Matias Active Member

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    Flashflood, exatly my thoughts on 1 and 2. I'm Tesla (and SpaceX) fan, but I think TSLA is not a good buy at the moment.
     
  9. Robert.Boston

    Robert.Boston Model S VIN P01536

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    If we knew for certain that everything was going to go just as Elon has foreseen, out to 2020, then I think the stock is a good buy. In that world, Tesla is selling 1M units with an ASP of $60k and net margins of 15%, or $9B in annual profits. At a P/E of 20, the company's value would be $180B, about the same as Toyota's today. Allowing for some dilution as new capital is raised to build factories, that would put a 2020 stock price at $750-$1,100. That would support a current price of 2x-3x of where we are now.

    So, the market is applying a 70-50% discount factor to the perfect execution case, in round numbers.

    I'm more bullish than that, so I'm way overweight in TSLA. Certainly not all-in, however, or even close to all-in.
     
  10. ecarfan

    ecarfan Well-Known Member

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    I would keep in mind that Tesla is not simply a car company, it's an energy storage management company that happens to sell cars. The energy grid storage market is, long term, possibly a potentially bigger market than vehicles. While Tesla is not actively promoting and selling battery storage products right now, they have systems that are operational and work well, and once battery supply constraints are lifted over the next ten years I believe they will be able to create phenomenal growth and revenue from grid storage products.
     
  11. green1

    green1 Active Member

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    Thank you everyone for your thoughts, and specifically to Robert Boston for answering just what I was looking for. I understand the risks well, and I am well aware that it is much simpler to go from small to medium than it is to go from medium to huge. What I was looking for here was not the likelihood of success, or where they plan to go next (that's discussed many other places) but simply an understanding of where today's stock price is in relation to where it would be if Tesla did everything it had already committed to doing.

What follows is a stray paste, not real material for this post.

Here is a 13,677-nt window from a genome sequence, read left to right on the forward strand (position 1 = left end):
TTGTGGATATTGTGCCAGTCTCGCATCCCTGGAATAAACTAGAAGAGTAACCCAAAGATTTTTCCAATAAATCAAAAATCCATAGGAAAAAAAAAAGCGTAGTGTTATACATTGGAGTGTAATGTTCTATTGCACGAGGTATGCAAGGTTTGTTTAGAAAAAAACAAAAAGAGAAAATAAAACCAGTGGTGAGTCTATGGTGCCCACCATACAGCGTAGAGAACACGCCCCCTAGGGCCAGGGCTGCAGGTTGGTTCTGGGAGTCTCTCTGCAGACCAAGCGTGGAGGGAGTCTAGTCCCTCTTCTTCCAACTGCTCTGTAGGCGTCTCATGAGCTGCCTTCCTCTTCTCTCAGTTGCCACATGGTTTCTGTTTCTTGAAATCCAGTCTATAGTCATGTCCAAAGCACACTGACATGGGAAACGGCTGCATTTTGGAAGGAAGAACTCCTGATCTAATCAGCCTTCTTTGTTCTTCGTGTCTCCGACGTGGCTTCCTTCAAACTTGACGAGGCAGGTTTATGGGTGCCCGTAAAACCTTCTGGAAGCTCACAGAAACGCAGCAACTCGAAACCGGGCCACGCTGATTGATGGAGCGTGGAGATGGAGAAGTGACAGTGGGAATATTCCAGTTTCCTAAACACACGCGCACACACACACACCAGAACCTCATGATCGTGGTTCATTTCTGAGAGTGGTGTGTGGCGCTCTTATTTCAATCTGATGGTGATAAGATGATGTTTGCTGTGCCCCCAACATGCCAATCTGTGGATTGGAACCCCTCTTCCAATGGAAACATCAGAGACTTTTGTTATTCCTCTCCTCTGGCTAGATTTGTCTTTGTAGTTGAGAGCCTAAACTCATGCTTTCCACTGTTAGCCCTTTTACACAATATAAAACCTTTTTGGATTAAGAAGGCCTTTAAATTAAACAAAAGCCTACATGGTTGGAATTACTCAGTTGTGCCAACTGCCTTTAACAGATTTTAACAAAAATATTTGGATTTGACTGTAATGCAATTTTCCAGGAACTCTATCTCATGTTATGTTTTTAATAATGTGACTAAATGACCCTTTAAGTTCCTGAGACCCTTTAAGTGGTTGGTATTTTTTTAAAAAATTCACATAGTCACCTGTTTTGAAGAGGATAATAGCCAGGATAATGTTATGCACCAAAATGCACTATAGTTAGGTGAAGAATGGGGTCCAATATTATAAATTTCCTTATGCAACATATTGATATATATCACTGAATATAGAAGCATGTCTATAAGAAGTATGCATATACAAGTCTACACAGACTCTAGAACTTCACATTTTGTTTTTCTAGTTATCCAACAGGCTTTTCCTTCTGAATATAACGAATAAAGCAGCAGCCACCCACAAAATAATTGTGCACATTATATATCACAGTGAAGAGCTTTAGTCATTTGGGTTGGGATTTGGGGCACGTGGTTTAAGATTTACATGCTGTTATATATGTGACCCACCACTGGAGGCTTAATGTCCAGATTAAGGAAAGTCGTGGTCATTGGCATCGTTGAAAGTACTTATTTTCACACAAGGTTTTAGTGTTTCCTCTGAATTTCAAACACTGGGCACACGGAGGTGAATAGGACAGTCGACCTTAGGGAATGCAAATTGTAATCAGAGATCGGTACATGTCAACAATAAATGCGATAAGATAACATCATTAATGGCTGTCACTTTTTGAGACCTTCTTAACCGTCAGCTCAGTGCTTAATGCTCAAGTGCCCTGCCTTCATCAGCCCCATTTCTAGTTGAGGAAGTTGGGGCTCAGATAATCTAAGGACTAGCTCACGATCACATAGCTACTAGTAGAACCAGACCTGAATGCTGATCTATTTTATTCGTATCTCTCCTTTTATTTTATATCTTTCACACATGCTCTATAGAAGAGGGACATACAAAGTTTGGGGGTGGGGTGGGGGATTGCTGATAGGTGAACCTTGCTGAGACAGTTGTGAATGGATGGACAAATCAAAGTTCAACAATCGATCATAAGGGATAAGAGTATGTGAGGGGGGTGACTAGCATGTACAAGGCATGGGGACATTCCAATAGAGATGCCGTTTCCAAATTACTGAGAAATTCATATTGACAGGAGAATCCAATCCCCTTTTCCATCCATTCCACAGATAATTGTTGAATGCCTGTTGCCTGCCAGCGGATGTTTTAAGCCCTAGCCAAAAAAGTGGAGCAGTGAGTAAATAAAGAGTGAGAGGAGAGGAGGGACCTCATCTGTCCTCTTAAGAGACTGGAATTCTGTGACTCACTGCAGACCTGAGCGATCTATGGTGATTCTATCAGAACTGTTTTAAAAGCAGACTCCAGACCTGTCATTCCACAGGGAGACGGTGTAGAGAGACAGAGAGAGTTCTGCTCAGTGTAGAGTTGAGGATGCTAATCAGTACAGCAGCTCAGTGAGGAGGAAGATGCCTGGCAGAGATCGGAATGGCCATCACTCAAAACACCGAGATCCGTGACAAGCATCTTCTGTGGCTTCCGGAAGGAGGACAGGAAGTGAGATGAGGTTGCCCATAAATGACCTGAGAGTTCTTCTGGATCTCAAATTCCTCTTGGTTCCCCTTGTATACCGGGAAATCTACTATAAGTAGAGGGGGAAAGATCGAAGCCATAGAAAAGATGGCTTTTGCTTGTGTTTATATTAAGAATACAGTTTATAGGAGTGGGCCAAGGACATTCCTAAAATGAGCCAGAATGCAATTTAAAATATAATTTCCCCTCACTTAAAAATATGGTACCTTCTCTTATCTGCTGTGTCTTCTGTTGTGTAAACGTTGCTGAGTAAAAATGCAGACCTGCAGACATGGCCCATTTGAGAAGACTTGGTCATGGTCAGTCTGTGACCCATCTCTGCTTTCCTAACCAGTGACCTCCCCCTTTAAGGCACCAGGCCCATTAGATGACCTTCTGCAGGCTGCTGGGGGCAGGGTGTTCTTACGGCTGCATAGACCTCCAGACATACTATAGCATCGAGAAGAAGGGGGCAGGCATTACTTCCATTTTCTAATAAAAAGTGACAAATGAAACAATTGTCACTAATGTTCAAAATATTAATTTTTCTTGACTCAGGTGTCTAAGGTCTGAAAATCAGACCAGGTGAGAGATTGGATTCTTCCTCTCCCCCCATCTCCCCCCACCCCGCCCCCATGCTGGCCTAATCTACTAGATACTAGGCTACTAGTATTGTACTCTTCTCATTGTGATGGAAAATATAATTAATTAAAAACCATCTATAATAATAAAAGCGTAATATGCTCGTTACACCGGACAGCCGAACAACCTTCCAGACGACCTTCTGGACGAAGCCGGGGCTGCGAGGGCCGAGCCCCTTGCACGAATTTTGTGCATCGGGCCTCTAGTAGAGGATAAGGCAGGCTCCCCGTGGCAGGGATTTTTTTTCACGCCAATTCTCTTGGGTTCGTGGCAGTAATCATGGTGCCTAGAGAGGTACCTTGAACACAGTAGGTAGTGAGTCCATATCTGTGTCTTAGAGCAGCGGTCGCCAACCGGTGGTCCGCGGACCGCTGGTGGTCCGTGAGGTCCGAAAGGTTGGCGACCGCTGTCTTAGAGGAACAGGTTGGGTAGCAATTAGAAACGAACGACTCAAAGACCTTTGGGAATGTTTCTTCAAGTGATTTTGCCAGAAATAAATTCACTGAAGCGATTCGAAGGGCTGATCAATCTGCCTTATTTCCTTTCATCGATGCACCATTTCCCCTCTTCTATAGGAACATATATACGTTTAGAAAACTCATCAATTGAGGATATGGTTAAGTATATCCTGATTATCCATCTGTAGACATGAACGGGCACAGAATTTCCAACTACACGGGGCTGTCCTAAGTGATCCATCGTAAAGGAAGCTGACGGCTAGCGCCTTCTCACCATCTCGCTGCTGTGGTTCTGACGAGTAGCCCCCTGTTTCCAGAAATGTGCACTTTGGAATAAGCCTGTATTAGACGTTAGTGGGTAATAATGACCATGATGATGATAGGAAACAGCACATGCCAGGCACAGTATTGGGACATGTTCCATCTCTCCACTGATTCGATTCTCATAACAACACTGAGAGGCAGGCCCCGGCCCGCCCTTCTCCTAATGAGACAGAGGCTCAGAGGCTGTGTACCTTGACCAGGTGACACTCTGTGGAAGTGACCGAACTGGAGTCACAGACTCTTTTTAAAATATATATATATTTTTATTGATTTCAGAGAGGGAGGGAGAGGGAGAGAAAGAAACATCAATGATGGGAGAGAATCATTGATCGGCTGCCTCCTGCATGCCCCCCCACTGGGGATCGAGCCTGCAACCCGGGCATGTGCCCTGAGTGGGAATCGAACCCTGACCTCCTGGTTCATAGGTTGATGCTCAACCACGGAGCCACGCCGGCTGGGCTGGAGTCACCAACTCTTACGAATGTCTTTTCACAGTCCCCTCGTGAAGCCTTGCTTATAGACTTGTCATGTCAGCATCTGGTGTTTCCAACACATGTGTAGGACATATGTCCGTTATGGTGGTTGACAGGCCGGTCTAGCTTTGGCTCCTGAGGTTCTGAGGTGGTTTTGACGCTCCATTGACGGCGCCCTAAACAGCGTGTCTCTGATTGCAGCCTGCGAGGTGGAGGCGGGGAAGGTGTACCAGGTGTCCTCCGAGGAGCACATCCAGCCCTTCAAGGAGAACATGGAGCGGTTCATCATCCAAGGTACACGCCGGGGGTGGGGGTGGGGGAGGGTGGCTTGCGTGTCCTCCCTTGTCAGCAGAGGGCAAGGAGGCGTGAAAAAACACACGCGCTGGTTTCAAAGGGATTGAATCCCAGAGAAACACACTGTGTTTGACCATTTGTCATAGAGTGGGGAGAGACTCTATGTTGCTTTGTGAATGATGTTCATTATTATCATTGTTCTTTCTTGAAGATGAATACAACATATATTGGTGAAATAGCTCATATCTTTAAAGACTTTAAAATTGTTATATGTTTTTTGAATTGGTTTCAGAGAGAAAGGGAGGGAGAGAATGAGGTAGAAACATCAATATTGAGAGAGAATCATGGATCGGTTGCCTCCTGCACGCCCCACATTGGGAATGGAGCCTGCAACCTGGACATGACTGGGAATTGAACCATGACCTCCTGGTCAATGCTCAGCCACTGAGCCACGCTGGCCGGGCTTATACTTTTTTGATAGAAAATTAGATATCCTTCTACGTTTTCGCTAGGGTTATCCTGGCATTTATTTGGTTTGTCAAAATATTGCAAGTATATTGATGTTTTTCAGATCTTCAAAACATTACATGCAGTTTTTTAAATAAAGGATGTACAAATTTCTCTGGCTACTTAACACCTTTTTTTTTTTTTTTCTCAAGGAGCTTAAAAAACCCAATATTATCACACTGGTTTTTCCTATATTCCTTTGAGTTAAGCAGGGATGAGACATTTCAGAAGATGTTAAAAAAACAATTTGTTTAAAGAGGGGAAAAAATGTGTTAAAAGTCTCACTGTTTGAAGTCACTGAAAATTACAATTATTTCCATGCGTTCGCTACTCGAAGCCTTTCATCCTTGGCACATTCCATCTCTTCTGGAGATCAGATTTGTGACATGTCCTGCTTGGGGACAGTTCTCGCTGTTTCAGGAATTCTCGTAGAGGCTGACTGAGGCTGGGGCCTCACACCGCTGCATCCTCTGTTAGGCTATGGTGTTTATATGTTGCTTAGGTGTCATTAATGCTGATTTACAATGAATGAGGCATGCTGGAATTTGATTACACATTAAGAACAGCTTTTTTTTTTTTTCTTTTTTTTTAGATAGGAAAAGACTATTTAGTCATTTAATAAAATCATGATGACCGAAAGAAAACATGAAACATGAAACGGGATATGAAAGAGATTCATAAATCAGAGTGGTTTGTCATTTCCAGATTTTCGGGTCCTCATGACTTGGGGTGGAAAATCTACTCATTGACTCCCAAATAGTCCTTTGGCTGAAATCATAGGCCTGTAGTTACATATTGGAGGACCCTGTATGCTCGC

This was mainly just out of curiosity though, I have the stock I bought just after the battery fires when it was in the 130 range, and plan to keep that, but I'm always leary of putting too much of my portfolio in any one stock, regardless of what I think of the company, so until my portfolio grows some more, it's unlikely I will be growing my position any.
     
  12. CHGolferJim

    CHGolferJim Member

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    Green1 - a wise approach, even while in agreement with Robert.Boston. I'm late to the party on the stock, but still considering purchase at these lofty levels of a 1.0%-1.5% position. Will probably place in Roth IRA = long-term money. I'm trying to convince myself that the recent news in the 2Q results and conference call (particularly GF details) are confirmation that several of the major initiatives will indeed occur.

    I believe a share price reflects the weighted average view of buyers and sellers re FUTURE prospects, each of which has their own view of the probabilities of each event. Some things are overlooked, there are +/- surprises, and most peoples' projections are wrong, so whether any current price is a stretch or a good value relates to where the individual buyer is vs. the consensus view, and of course the future actual results. Then we all sit back and watch the unexpected happen. If the stock goes to $750, it doesn't matter whether you purchased at $200 or $240.
     
  13. ItsNotAboutTheMoney

    ItsNotAboutTheMoney Active Member

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    I think energy stirage is the really big deal because
    a) energy storage would be far more cost-sensitive to battery pricing than cars, so low pricing with any kind of measurable lead could give them a dominant position.
    b) Tesla and SolarCity have a very deliberate and strategic tie-up
    i) should SolarCity maintain its lead and growth Tesla could have a large, reliable market
    ii) Successful PV+backup would essentially eliminate limits on PV capacity with potential to disrupt the current electricity pricing model. Any shift in pricing to service+demand+supply for residential consumers would favor BEV, and long-range BEV in particular.
     
  14. Robert.Boston

    Robert.Boston Model S VIN P01536

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    While I agree that the energy storage business could be a big and complementary business, it's not formally announced, so I didn't bake it into my calculation. That's an example of further upside available to Tesla investors; of course, there are a lot of potential downsides, too, though none that take the stock below ~$120 IMO. So, it's a very asymmetric risk, skewed towards big payoffs.